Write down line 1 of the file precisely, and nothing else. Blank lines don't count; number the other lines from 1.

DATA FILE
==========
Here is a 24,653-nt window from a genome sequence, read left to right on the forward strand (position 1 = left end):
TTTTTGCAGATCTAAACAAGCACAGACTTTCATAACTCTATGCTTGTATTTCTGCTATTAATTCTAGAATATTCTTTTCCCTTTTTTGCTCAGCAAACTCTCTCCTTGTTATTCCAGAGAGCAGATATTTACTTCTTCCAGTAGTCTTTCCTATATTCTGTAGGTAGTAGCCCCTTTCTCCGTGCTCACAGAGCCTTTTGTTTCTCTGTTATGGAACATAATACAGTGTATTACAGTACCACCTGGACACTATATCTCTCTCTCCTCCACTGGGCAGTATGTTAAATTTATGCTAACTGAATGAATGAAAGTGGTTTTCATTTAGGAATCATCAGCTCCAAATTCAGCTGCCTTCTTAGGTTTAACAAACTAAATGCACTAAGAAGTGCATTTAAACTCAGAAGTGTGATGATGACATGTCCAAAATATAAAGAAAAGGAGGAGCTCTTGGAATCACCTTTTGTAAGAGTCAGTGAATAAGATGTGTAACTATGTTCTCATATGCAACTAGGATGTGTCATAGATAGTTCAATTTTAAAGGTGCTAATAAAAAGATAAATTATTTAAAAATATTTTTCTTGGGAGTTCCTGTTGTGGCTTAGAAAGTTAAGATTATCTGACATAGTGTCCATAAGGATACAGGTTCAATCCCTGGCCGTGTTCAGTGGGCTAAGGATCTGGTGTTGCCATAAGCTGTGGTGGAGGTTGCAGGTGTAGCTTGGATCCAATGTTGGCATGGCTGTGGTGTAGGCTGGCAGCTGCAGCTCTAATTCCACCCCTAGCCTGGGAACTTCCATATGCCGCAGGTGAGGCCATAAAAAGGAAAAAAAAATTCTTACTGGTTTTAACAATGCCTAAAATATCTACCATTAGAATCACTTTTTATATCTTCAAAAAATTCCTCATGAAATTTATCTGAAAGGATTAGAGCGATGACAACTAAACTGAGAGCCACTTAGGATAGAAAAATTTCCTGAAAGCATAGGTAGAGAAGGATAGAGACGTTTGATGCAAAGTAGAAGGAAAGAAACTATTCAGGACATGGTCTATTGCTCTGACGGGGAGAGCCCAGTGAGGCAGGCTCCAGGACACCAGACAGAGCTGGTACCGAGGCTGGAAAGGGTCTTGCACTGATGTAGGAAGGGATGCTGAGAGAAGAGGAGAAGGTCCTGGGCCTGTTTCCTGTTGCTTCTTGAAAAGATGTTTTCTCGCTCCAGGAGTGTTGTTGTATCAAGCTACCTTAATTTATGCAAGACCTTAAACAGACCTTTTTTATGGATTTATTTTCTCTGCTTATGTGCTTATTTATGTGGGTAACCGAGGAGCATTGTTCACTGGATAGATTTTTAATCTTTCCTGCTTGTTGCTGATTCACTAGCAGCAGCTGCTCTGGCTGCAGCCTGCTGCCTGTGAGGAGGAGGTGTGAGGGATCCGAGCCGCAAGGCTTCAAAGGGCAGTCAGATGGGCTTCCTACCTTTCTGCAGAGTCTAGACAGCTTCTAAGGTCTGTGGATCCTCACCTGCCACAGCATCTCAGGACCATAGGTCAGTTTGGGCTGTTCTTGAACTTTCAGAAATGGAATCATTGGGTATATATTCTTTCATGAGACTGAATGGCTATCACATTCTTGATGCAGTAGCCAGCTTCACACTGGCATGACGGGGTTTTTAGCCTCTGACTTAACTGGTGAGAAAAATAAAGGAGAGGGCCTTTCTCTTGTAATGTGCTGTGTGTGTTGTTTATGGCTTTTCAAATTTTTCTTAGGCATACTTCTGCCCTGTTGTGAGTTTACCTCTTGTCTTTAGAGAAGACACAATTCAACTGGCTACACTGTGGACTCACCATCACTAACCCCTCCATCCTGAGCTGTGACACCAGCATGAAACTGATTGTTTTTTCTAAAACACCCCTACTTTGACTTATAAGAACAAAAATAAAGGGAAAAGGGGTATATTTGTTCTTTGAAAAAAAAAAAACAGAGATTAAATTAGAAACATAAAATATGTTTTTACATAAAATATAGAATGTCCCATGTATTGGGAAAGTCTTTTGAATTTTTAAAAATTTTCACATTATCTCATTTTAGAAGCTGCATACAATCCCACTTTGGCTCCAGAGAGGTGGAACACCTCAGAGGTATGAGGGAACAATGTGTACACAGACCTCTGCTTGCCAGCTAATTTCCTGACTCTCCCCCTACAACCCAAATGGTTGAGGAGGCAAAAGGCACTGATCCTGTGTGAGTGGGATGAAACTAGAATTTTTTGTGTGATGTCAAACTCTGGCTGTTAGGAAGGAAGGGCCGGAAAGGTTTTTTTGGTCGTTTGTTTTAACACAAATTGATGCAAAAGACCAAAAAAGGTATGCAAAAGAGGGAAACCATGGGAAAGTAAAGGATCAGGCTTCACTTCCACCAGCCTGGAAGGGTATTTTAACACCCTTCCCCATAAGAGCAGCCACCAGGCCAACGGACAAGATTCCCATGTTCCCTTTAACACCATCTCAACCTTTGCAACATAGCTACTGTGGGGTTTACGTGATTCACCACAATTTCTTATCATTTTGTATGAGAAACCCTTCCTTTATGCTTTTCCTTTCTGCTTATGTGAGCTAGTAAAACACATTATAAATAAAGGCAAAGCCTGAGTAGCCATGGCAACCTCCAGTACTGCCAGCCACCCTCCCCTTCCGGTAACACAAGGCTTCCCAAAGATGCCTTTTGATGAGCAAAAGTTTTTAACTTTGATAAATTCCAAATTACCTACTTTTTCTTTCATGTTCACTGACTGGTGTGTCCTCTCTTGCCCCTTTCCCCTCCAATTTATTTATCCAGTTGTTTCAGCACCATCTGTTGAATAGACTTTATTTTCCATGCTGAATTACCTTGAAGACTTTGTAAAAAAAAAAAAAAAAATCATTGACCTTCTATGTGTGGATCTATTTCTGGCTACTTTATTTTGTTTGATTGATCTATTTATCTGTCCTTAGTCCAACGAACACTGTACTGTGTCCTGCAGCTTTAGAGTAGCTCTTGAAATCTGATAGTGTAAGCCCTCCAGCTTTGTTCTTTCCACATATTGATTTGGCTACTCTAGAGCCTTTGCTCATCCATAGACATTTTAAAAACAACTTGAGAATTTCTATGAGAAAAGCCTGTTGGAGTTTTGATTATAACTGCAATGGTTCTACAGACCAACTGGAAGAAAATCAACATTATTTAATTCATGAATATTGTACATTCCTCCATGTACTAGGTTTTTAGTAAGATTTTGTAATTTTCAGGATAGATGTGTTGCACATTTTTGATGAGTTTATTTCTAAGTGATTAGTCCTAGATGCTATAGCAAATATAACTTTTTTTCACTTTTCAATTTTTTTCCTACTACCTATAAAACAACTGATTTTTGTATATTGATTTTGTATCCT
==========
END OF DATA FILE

Here is a 24,653-nt window from a genome sequence, read left to right on the forward strand (position 1 = left end):